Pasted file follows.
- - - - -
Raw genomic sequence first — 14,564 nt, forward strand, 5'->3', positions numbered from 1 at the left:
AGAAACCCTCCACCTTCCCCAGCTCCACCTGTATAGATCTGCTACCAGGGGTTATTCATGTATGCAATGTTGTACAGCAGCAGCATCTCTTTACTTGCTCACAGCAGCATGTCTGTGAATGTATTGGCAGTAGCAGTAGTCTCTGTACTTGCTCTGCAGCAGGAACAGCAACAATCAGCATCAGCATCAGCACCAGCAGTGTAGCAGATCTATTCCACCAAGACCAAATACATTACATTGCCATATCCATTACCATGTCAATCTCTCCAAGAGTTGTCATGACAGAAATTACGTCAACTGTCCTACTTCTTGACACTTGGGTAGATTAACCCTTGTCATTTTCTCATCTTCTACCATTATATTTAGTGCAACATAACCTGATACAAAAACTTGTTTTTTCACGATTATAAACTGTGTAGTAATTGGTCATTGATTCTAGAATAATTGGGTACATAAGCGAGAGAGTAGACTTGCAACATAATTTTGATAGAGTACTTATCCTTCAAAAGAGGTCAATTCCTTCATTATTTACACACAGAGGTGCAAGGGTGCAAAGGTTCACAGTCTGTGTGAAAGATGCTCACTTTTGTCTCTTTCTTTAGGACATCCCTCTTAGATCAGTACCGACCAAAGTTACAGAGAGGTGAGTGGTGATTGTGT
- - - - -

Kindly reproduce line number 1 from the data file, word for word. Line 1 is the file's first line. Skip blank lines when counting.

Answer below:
Raw genomic sequence first — 14,564 nt, forward strand, 5'->3', positions numbered from 1 at the left: